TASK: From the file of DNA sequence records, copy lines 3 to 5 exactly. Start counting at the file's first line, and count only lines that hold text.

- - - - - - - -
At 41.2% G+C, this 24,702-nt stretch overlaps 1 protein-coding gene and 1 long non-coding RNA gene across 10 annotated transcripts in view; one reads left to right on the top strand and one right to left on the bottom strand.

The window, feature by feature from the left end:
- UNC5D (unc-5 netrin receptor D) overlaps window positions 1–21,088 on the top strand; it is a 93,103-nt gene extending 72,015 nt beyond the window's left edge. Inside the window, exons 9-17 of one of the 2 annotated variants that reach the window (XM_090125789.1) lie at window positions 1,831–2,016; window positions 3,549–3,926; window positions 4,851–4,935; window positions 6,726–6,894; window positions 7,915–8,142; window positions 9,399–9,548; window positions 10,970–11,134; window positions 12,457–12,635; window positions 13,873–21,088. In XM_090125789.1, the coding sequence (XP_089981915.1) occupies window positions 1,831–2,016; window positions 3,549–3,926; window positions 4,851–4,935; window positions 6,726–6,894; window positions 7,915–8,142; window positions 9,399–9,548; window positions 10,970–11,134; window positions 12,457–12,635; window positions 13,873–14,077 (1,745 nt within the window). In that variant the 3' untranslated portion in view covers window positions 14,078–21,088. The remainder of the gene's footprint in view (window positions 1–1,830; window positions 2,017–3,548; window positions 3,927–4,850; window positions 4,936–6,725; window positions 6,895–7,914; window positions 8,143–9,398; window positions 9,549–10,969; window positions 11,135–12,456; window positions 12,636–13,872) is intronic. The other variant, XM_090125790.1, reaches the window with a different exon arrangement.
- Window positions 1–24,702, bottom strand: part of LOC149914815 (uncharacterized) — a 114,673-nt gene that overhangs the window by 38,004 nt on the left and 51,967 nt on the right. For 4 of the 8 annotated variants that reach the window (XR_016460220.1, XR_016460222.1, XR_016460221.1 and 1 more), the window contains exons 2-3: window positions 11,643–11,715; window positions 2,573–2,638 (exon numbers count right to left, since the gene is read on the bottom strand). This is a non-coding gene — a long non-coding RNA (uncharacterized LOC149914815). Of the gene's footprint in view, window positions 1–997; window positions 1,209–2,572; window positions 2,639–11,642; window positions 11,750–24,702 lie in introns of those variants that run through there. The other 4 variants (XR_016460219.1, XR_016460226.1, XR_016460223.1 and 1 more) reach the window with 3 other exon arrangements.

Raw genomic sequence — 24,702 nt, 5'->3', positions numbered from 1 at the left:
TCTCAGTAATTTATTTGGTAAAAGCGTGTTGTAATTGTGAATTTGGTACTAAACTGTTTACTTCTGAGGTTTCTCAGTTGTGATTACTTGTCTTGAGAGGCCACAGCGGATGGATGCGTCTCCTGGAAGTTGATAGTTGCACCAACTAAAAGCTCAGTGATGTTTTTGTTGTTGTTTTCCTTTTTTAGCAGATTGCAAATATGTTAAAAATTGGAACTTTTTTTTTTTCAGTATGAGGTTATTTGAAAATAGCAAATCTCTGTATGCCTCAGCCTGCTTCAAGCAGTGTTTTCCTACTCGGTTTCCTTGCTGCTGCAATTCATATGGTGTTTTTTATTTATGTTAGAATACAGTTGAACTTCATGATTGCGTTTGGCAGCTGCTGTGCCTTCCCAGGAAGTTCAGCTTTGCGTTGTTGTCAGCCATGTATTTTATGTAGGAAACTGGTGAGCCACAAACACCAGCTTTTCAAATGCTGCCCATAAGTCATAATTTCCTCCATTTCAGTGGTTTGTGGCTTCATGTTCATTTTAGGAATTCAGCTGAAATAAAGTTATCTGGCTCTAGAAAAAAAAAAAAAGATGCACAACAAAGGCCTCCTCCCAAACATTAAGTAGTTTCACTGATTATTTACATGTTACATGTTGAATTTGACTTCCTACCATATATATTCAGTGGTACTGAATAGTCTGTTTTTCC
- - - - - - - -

- UNC5D (unc-5 netrin receptor D) overlaps window positions 1–21,088 on the top strand; it is a 93,103-nt gene extending 72,015 nt beyond the window's left edge. Inside the window, exons 9-17 of one of the 2 annotated variants that reach the window (XM_090125789.1) lie at window positions 1,831–2,016; window positions 3,549–3,926; window positions 4,851–4,935; window positions 6,726–6,894; window positions 7,915–8,142; window positions 9,399–9,548; window positions 10,970–11,134; window positions 12,457–12,635; window positions 13,873–21,088. In XM_090125789.1, the coding sequence (XP_089981915.1) occupies window positions 1,831–2,016; window positions 3,549–3,926; window positions 4,851–4,935; window positions 6,726–6,894; window positions 7,915–8,142; window positions 9,399–9,548; window positions 10,970–11,134; window positions 12,457–12,635; window positions 13,873–14,077 (1,745 nt within the window). In that variant the 3' untranslated portion in view covers window positions 14,078–21,088. The remainder of the gene's footprint in view (window positions 1–1,830; window positions 2,017–3,548; window positions 3,927–4,850; window positions 4,936–6,725; window positions 6,895–7,914; window positions 8,143–9,398; window positions 9,549–10,969; window positions 11,135–12,456; window positions 12,636–13,872) is intronic. The other variant, XM_090125790.1, reaches the window with a different exon arrangement.
- Window positions 1–24,702, bottom strand: part of LOC149914815 (uncharacterized) — a 114,673-nt gene that overhangs the window by 38,004 nt on the left and 51,967 nt on the right. For 4 of the 8 annotated variants that reach the window (XR_016460220.1, XR_016460222.1, XR_016460221.1 and 1 more), the window contains exons 2-3: window positions 11,643–11,715; window positions 2,573–2,638 (exon numbers count right to left, since the gene is read on the bottom strand). This is a non-coding gene — a long non-coding RNA (uncharacterized LOC149914815). Of the gene's footprint in view, window positions 1–997; window positions 1,209–2,572; window positions 2,639–11,642; window positions 11,750–24,702 lie in introns of those variants that run through there. The other 4 variants (XR_016460219.1, XR_016460226.1, XR_016460223.1 and 1 more) reach the window with 3 other exon arrangements.

Raw genomic sequence — 24,702 nt, 5'->3', positions numbered from 1 at the left: